When the EU Heads of Government meet in Bratislava today, it will be without Theresa May.
But unlike the EU Heads of State June meeting, when the 27 set out the basic framework of the future negotiation on Brexit, the UK is not on the agenda for today’s convening of leaders in Bratislava.
This meeting is about the challenges facing the 27 without the UK.
One effect of the British referendum result has been to create the fear of contagion. Many of the aspects of the Brexit referendum which were not about the EU (disillusionment with elites, loss of confidence in the banking sector, the general sense of the political system no longer delivering, anxiety in a world which has again become dangerous) are common to many other European countries.
Presidential elections in Austria, referendums in Hungary and Italy this autumn and elections in the Netherlands, France and Germany next year all add to the uncertainty. Marine Le Pen could be the next French President. Wilders, the anti-immigration, Eurosceptic candidate in the Netherlands, could head the largest party after the Dutch elections. And is the star of Europe’s undisputed leader, Angela Merkel waning?
The EU has specific problems: the pressure of mass migration on frontiers and the lack of an agreed approach to the future of the Eurozone, being the most prominent.
The relationship between France and Germany provides only token, and largely contrived, leadership.
The European Commission is deeply unpopular and its President not regarded. Donald Tusk, the President of the European Council, has most of the right ideas but has to contend with Brussels infighting.
So far, the response to Brexit has been largely one of everyone for him or herself among the EU leaders. Tusk is trying to get them to focus on a European response to public anxieties about migration, terrorism and globalisation.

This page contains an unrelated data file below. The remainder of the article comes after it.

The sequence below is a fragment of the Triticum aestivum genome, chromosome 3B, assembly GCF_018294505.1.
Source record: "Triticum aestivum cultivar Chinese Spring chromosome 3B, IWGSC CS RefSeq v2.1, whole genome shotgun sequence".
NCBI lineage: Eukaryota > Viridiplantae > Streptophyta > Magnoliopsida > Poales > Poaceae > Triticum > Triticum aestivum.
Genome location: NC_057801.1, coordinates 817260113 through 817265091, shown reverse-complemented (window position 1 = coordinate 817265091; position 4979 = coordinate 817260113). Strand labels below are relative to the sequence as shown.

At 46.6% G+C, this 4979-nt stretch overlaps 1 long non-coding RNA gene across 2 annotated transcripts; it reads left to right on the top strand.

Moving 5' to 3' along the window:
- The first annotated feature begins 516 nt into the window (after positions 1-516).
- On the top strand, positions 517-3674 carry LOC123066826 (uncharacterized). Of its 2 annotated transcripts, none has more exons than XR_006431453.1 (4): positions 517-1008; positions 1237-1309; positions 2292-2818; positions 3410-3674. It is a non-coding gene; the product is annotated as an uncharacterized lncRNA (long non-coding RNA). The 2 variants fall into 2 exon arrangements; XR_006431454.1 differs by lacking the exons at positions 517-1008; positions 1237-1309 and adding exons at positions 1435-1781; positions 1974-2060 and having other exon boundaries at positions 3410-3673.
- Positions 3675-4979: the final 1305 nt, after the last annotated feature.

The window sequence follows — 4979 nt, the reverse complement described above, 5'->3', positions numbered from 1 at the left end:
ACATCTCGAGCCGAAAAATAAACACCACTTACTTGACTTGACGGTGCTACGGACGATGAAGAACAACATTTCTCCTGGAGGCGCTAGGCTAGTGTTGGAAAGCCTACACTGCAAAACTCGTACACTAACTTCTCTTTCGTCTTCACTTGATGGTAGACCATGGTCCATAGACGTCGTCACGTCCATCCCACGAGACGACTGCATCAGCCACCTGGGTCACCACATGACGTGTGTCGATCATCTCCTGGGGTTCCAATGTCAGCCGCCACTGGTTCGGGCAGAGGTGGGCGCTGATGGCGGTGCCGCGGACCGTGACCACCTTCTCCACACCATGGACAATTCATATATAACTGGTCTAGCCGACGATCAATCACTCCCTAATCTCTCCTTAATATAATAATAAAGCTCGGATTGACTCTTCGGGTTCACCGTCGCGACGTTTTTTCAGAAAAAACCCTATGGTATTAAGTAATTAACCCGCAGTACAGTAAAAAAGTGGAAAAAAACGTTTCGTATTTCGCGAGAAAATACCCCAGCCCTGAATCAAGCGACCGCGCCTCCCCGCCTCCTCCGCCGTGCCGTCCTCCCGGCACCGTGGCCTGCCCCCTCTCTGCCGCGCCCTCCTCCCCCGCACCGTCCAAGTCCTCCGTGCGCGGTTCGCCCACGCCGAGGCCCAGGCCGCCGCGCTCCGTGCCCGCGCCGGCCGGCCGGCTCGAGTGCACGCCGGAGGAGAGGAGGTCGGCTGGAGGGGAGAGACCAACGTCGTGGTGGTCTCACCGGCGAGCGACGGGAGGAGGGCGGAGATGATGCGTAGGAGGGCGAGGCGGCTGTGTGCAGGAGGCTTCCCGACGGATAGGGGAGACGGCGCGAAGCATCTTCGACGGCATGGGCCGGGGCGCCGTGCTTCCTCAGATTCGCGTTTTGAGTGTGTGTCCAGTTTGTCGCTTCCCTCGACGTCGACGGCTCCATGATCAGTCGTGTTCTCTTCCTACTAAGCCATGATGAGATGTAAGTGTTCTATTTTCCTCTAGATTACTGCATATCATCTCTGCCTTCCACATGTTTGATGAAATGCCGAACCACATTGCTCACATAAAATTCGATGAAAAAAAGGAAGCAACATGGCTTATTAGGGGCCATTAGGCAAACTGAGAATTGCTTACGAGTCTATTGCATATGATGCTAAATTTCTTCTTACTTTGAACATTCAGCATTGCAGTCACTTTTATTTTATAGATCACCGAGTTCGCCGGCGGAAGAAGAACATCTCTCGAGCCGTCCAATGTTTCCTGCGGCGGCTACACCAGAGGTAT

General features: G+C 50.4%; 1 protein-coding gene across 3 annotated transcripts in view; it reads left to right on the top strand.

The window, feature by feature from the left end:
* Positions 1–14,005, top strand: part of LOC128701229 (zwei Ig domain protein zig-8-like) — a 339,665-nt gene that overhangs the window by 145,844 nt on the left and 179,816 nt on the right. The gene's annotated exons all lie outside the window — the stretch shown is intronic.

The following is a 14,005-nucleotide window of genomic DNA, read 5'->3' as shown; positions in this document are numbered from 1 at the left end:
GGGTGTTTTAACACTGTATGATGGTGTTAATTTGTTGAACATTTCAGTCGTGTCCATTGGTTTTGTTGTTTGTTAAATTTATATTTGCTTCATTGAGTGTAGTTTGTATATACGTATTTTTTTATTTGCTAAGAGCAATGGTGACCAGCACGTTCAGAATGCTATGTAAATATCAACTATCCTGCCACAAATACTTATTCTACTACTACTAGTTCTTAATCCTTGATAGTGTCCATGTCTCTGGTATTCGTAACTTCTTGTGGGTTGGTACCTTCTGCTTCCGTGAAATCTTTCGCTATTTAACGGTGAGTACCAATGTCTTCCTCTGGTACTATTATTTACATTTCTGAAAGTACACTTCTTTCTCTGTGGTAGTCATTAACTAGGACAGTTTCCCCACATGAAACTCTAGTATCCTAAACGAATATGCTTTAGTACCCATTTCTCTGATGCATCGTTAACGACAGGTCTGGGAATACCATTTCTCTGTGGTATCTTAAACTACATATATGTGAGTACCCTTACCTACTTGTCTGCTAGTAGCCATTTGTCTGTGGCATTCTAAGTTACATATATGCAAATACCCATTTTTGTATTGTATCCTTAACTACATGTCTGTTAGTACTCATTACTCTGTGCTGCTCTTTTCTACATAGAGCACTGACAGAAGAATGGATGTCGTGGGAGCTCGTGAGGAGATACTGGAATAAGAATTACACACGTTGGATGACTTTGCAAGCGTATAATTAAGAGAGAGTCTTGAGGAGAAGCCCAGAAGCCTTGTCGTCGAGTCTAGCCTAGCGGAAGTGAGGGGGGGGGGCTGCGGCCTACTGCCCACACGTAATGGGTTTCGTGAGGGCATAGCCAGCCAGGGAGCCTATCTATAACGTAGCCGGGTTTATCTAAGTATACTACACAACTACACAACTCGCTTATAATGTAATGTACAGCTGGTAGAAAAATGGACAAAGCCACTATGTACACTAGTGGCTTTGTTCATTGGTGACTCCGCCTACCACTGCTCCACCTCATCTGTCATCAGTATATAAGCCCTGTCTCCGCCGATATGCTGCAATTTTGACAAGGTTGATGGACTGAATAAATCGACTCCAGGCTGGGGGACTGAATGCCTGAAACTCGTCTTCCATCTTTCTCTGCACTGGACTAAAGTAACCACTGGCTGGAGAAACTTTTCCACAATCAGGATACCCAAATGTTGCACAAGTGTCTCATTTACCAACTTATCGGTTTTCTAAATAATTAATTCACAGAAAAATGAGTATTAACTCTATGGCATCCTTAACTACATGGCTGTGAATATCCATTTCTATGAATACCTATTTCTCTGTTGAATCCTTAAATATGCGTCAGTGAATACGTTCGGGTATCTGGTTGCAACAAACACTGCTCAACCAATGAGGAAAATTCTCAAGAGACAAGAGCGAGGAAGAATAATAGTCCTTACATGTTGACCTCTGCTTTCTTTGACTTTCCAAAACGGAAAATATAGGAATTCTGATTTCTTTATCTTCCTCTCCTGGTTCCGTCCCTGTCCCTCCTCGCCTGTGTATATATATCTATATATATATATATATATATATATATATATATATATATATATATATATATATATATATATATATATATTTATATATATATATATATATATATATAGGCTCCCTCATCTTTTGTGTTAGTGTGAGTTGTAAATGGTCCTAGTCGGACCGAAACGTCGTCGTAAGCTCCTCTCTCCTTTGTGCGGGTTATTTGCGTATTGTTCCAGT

In regards to migration, Greece remains the weakest link. So Tusk is looking for money to support Bulgaria in protecting its borders. He wants agreement on everyone, including EU nationals, being checked against the relevant databases at the EU’s external borders.
He will aim for an end of year deadline for the implementation of other border measures already agreed.
He will also propose that the EU needs to address the possible unintended consequences of free movement of people. This is not code for limiting freedom of movement but for addressing concerns (French in particular) on the rights of posted workers.
Something will also be said about European defence at today’s meeting. But Tusk, as a Polish politician who knows the reality of the Russian threat, is not about to ditch NATO. European security cooperation will be primarily about combatting terrorism, protecting borders and about peacekeeping. NATO and the EU are committed to doing more together.
If this does not look much like a great reform plan that is because the political market in the EU, fractured and fractious, will not bear it.
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